Jacques Demers, who coached the Montreal Canadiens to the Stanley Cup in 1993 and was later a general manager in the NHL, admits in a newly released biography that he is illiterate.

"I could read a little bit, but I can't write very well," Demers said at a party for the book's launch. "I took to protecting myself. You put a wall around yourself. And when I was given the possibility of talking, I could speak well, and I think that really saved me."

In the book "Jacques Demers: En Toutes Lettres," which roughly translates to "All Spelled Out," Demers said his inability to read and write was the result of an abusive and impoverished childhood.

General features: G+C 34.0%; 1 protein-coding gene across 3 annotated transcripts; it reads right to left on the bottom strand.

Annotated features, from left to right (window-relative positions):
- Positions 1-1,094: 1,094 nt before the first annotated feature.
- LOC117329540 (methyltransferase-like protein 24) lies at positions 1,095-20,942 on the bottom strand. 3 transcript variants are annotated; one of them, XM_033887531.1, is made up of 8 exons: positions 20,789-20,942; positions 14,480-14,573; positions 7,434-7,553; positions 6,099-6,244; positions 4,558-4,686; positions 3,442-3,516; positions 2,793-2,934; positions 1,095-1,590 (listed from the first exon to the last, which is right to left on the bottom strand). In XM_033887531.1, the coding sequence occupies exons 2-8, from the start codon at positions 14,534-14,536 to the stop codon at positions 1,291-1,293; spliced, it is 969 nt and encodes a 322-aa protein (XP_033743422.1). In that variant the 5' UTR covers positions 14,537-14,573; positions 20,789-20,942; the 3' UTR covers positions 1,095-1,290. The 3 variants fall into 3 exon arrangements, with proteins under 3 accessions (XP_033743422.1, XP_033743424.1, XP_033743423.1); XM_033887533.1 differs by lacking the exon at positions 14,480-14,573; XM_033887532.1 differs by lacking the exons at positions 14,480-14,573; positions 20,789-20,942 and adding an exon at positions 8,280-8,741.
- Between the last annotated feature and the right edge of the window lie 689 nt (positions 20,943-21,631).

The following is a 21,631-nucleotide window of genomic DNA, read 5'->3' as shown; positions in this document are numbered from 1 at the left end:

"All I wanted from my father was to treat me with love," Demers said. "Not to beat me up when I did something wrong. Not to beat up my mom. It really hurt me because he took away my childhood.

"The other thing I wanted to say was that if I could not write or read, it was because I had so much of a problem with anxiety because of the things going on in the family. I couldn't go to sleep at night. I'd go to school and I couldn't learn anything."

The book, which was released Wednesday, was written by Canadian journalist Mario Leclerc.

Demers coached the Quebec Nordiques, St. Louis Blues, Detroit Red Wings, Montreal and the Tampa Bay Lightning, where he was also general manager in the late 1990s.

When he was a general manager, he brought in Cliff Fletcher and Jay Feaster as assistants to handle contracts he couldn't read.

Since leaving the NHL coaching ranks, Demers's work has included being a guest contributor for USA Today.

-- From News Services